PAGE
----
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Posts Tagged ‘Roman Republic’

“The future is dark, the present burdensome. Only the past, dead and buried, bears contemplation.” Thus G.R. Elton in The Practice of History, a book that I read at an impressionable age and so can still quote large chunks verbatim despite disagreeing with most of it. This line has always struck me as particularly, but interestingly, wrong; it encapsulates, tongue in cheek, the essentially conservative view of history as a means of escape into a past that is always conceived as preferable to the present – if only because it’s already over, so human suffering is more bearable (echoes again of Hegel’s account of history as the view from the shore of a distant shipwreck). It’s also linked to an explicit anti-determinism; there is no underlying logic to historical development, so the past speaks only to itself, not to the present, let alone to the future. Stuff happens, and we can grasp it properly only in retrospect. (more…)

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The idea behind a Toga Party is obvious: to elevate the conventional student pursuit of drinking to excess by associating it with the well-established image of Roman decadence. Vomiting down one’s front is legitimised by classical precedent! To paraphrase Marx’s 18th Brumaire, the participants find in ancient history the self-deceptions necessary to conceal from themselves the humdrum nature of their activities. In a similar manner, the spate of Roman analogies for the rise of Trump serves to present our current historical predicament in more elevated terms as the crisis of the Republic and the potential triumph of decadent autocracy, as historical events in the grand old manner, rather than any of that tedious or depressingly complex analytical stuff. We are living in time of Great Men and Terrible Villainy and Heroic Deeds and Grand Gestures! The fact that this all derives from a thoroughly old-fashioned and dubious conception of history, just as the toga party is based on multiple layers of literary representation and reception, is beside the point, except for pedants like me. No, the Romans didn’t spend their entire time eating honeyed dormice, shagging their sisters and changing the course of World History with their speeches or battles – but ‘The Romans’ did, and that’s what matters. (more…)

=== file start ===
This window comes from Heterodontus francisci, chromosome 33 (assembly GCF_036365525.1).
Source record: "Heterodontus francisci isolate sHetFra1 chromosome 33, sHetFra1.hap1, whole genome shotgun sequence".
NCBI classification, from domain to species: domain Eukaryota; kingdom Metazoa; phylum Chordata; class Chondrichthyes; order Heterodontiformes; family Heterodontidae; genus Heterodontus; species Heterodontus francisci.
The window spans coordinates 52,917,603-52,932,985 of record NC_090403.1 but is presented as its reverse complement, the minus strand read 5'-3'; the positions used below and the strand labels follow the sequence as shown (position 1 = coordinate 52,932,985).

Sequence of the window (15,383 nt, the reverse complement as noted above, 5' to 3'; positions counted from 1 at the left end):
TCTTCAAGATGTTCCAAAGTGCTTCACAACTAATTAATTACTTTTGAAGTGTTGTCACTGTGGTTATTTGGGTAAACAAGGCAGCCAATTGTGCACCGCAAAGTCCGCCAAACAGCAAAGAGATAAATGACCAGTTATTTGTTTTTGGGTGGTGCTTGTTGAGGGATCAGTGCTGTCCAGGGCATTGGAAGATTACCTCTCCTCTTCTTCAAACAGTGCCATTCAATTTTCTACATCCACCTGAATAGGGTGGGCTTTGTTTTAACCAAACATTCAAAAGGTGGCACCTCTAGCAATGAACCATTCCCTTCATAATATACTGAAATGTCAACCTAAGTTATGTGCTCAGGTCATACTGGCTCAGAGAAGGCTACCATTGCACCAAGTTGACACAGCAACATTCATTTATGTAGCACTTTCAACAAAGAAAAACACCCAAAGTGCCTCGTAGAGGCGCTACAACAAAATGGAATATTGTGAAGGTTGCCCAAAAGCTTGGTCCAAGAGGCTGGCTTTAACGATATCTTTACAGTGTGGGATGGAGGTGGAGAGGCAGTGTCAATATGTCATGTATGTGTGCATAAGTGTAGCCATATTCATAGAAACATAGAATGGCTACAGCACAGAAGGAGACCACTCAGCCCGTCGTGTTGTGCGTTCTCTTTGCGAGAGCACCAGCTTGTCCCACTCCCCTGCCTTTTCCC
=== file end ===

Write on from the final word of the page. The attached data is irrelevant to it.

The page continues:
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Donald Trump is Cleon (brash, populist, unscrupulous, dangerous). Or Alcibiades (rich, ambitious, unscrupulous, dangerous). He’s the Paphlagonian in Aristophanes’ Knights, or the Sausage-Seller, or both (vulgar, greedy demagogues). Danielle Allen has suggested a switch into the Homeric mode, urging Jeb Bush to step up as Achilles to Rubio’s Patroclus, making Trump… Hector (the enemy who must be slain)? Agamemnon? With Mitt Romney stepping into the fight as Menelaus, or Philoctetes. The great thing about Homer is the sheer number of larger-than-life characters on offer for such comparisons. I can’t believe – nothing came up on Google – that no one has yet done Trump as Thersites, for the torrent of bile and resentment fuelling his candidacy. Maybe that risks making him seem too much like the man of the people he claims to be… (more…)

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